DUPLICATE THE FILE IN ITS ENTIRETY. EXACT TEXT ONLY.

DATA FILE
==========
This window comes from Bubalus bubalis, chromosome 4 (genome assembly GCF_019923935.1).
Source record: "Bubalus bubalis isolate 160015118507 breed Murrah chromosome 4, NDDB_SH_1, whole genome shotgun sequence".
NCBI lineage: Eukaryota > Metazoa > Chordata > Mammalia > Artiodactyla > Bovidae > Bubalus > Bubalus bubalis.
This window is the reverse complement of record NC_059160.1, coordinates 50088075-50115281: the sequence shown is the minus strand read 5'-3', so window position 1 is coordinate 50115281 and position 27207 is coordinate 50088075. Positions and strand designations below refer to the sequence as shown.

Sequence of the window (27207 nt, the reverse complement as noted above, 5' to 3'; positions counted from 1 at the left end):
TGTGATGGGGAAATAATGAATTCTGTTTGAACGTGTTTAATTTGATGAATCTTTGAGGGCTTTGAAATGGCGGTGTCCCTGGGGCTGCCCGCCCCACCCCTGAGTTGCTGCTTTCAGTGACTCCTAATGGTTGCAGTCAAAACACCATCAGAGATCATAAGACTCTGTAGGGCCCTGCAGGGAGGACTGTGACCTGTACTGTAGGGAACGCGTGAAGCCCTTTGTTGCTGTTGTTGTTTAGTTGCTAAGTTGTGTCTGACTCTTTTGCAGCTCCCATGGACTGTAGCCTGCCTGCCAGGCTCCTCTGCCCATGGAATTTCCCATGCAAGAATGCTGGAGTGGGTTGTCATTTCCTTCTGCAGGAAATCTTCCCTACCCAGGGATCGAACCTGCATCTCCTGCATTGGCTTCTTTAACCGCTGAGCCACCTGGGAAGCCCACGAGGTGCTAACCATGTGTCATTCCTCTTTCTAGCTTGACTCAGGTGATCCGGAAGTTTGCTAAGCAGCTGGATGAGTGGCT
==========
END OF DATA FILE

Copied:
This window comes from Bubalus bubalis, chromosome 4 (genome assembly GCF_019923935.1).
Source record: "Bubalus bubalis isolate 160015118507 breed Murrah chromosome 4, NDDB_SH_1, whole genome shotgun sequence".
NCBI lineage: Eukaryota > Metazoa > Chordata > Mammalia > Artiodactyla > Bovidae > Bubalus > Bubalus bubalis.
This window is the reverse complement of record NC_059160.1, coordinates 50088075-50115281: the sequence shown is the minus strand read 5'-3', so window position 1 is coordinate 50115281 and position 27207 is coordinate 50088075. Positions and strand designations below refer to the sequence as shown.

Sequence of the window (27207 nt, the reverse complement as noted above, 5' to 3'; positions counted from 1 at the left end):
TGTGATGGGGAAATAATGAATTCTGTTTGAACGTGTTTAATTTGATGAATCTTTGAGGGCTTTGAAATGGCGGTGTCCCTGGGGCTGCCCGCCCCACCCCTGAGTTGCTGCTTTCAGTGACTCCTAATGGTTGCAGTCAAAACACCATCAGAGATCATAAGACTCTGTAGGGCCCTGCAGGGAGGACTGTGACCTGTACTGTAGGGAACGCGTGAAGCCCTTTGTTGCTGTTGTTGTTTAGTTGCTAAGTTGTGTCTGACTCTTTTGCAGCTCCCATGGACTGTAGCCTGCCTGCCAGGCTCCTCTGCCCATGGAATTTCCCATGCAAGAATGCTGGAGTGGGTTGTCATTTCCTTCTGCAGGAAATCTTCCCTACCCAGGGATCGAACCTGCATCTCCTGCATTGGCTTCTTTAACCGCTGAGCCACCTGGGAAGCCCACGAGGTGCTAACCATGTGTCATTCCTCTTTCTAGCTTGACTCAGGTGATCCGGAAGTTTGCTAAGCAGCTGGATGAGTGGCT